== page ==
Directed by John Schlesinger. USA. 1996.

Talking Pictures alias talkingpix.co.uk







About Us



We are proud of our own here in Canada. For infamy or genuine talent (and sometimes both) we will take the accomplishments of our homelanders and brag about them to anyone who'll listen. "Sure, you might have a functioning space program," we'll say, "but where do you think that guy who plays Austin Powers come from?" Then when they look blank, we can pelt them with a timbit, and stride briskly away. We like to extol our Mike Myers' and our Jim Carrey's (though after the snooze fest that was The Majestic I won't be hurrying back to the theatre any time soon) and talk about how hysterical they are. Sometimes, it becomes more personal. 

Sometimes, the flashes of celebrity come from your home province. That is why, I make it my own mission to make sure every single one of my circle of friends sees each and every one of the Sutherland families' movies. (Dad, Donald is from Bridgewater, Nova Scotia.) My friends go either because they are actually keen to see the film (Dark City) or to make me leave them alone (recent midnight showing of Young Guns II). I've pushed them through the gates for The Lost Boys, and A Time to Kill. Most recently I've corrupted video night with an unannounced showing of Eye for an Eye.

Eye for an Eye is the story of the moralities of vengeance. In the opening scenes you're introduced to a beautiful loving family preparing for a birthday party, only to have that serenity ripped apart by a random act of violence. The injustices of the legal system, and the struggles with thoughts of revenge, provide the uncomfortable thrust to this film, while the attempts to keep the family from ripping apart provide its' heart.

It's a rare thing for an actor to be courageous enough to play a truly unlike able character. Desperate not to damage their career they tend to infuse them with a last minute dash of charm, (as Mel Gibson did in Payback) but Kiefer Sutherland (The Bay Boy, Stand By Me) absorbs the killer's, Robert Doob's, persona bravely, making him creepy, soulless, and tough to watch. (However, he is sympathetic in that psychotic killer would be the only career option available to one who would have sustained the incredible quantity of mental anguish caused by going through junior high school with a name like Bob Doob.) Sutherland makes him an unusual portrait by making him 100% remorseless, showing no regret when engaging in violence, and no boundaries in who he'll attack. I saw this movie for the first time with two horror movie veterans, able to scarf down popcorn while watching people get hacked into bits with chainsaws. It speaks volumes to the intensity of Sutherland's performance that he made these two so uncomfortable that every time he appeared onscreen they were compelled to leave the theatre to go get snack refills.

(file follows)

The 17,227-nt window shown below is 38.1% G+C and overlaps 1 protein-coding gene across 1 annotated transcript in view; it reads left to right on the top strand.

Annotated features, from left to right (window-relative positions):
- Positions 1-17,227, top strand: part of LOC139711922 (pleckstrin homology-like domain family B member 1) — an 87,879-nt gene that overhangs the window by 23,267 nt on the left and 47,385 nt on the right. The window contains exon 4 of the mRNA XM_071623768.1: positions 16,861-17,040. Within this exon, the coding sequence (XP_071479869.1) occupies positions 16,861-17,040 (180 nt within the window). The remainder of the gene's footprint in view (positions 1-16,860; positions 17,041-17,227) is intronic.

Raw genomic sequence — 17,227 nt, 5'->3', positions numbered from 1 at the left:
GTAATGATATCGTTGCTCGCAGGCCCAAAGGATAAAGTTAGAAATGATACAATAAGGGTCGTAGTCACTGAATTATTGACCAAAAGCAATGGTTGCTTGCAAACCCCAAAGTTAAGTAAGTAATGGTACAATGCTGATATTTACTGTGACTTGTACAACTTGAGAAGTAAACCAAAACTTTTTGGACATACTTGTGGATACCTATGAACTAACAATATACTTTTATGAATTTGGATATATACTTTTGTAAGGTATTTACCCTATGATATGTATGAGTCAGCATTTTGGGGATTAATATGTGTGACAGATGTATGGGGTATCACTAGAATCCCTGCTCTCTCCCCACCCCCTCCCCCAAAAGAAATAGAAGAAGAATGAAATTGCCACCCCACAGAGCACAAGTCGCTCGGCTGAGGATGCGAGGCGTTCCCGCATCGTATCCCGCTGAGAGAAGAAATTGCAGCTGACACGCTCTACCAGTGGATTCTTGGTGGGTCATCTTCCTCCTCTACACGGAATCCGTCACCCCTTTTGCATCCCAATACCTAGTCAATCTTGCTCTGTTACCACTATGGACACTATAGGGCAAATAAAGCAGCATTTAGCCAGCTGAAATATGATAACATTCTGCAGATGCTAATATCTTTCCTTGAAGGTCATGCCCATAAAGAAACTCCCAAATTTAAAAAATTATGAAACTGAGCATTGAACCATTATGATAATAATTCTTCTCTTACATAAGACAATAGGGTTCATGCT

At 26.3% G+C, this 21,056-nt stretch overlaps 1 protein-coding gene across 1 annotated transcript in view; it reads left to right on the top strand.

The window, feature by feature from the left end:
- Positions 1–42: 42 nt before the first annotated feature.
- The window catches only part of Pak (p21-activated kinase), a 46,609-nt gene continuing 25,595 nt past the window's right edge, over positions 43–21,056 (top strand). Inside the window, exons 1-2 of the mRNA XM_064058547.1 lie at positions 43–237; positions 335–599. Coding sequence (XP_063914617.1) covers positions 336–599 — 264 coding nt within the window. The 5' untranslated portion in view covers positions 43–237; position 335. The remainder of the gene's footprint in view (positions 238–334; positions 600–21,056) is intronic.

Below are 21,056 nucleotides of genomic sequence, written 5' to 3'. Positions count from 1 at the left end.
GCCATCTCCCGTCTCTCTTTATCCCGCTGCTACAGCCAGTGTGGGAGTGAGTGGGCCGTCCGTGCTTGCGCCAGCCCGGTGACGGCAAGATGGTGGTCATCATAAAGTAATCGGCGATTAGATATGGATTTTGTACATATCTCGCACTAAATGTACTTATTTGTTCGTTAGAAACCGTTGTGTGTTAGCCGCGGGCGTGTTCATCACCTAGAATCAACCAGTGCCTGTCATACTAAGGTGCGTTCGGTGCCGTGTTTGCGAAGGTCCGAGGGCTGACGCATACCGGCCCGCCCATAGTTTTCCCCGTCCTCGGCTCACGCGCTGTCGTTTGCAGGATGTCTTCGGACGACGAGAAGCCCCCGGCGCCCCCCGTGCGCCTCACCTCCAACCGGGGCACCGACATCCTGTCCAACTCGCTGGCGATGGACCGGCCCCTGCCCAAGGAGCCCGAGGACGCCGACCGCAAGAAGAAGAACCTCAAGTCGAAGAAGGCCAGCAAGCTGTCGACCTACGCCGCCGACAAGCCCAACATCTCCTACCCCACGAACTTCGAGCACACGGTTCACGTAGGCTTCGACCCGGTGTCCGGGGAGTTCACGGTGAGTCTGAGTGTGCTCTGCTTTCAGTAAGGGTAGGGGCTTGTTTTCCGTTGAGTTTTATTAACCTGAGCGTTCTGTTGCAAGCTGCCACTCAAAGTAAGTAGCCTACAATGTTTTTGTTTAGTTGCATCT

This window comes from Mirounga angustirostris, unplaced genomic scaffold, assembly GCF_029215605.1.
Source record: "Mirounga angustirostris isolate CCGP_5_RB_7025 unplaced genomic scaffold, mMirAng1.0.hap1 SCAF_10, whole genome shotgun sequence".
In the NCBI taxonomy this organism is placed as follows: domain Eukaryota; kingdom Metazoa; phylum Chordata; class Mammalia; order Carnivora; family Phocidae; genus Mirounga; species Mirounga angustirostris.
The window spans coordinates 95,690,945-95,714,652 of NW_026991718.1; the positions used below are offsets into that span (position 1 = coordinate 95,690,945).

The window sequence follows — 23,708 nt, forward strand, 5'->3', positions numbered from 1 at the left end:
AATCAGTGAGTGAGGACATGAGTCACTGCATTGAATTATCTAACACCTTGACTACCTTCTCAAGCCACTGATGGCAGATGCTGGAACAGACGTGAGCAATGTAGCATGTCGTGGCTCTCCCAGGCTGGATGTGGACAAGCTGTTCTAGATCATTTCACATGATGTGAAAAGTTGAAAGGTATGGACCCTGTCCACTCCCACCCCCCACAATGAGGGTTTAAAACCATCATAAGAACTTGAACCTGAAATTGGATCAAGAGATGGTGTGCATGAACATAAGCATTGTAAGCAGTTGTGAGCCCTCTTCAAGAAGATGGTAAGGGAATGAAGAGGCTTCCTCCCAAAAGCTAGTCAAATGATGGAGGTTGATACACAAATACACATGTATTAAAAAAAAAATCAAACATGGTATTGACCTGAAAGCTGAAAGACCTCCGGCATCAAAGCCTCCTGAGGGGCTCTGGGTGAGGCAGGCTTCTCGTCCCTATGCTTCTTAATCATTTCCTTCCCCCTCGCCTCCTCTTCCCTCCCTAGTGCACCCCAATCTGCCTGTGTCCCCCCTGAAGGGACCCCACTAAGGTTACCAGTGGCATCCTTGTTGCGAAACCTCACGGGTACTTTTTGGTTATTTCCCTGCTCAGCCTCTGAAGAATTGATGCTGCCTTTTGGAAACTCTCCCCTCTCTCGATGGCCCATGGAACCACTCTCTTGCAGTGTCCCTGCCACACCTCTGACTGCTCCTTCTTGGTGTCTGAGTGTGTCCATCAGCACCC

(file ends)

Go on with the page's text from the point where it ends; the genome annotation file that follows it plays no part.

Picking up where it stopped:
Sally Field (Soapdish, Norma Rae) plays the bereaved mother, Karen McCann. She had a very difficult job to do in this movie, making someone out to commit an act of revenge sympathetic, and while you can understand her anger, she just is not a likeable character. Her performance is definitely believable, it's simply that she seems to be the only performer in the film who is wandering through, blissfully unaware of the statement that it's making. Eye for an Eye is trying to examine the motivations and aftermath of a random act of violence, and Field doesn't allow for any emotion to enter her role save for revenge. Unlike the parents of the victim in Dead Man Walking, there's no room allowed in Field's McCann for care for her daughter and love for her husband. She is wholly disdainful. Different types of violence bother me more than others. Random acts scare me to death, for they could happen to anyone, anywhere. This subject in the hands of a character actress, (Kristen Scott Thomas, or even, on the outside, a Nicole Kidman) would have made this movie almost unbearable brutal. Field's nuances are detrimental enough to take the power away from the incredible actors supporting her (the aforementioned Sutherland, and Ed Harris).

It is the ending of Eye for an Eye that truly affects you, by neatly dividing up the audience into two groups, those who agree with the actions of Karen McCann, and those who don't (I fall into the non-violent half). The final scenes of this movie gripped everyone in my living room, prompted a debate that lasted for an hour, but most of all left everyone watching with a very tough question to answer....

What would you have done?

Jen Johnston
Search this site or the web        powered by FreeFind
Site searchWeb search

   Home | News | Features
    Book Reviews | About Us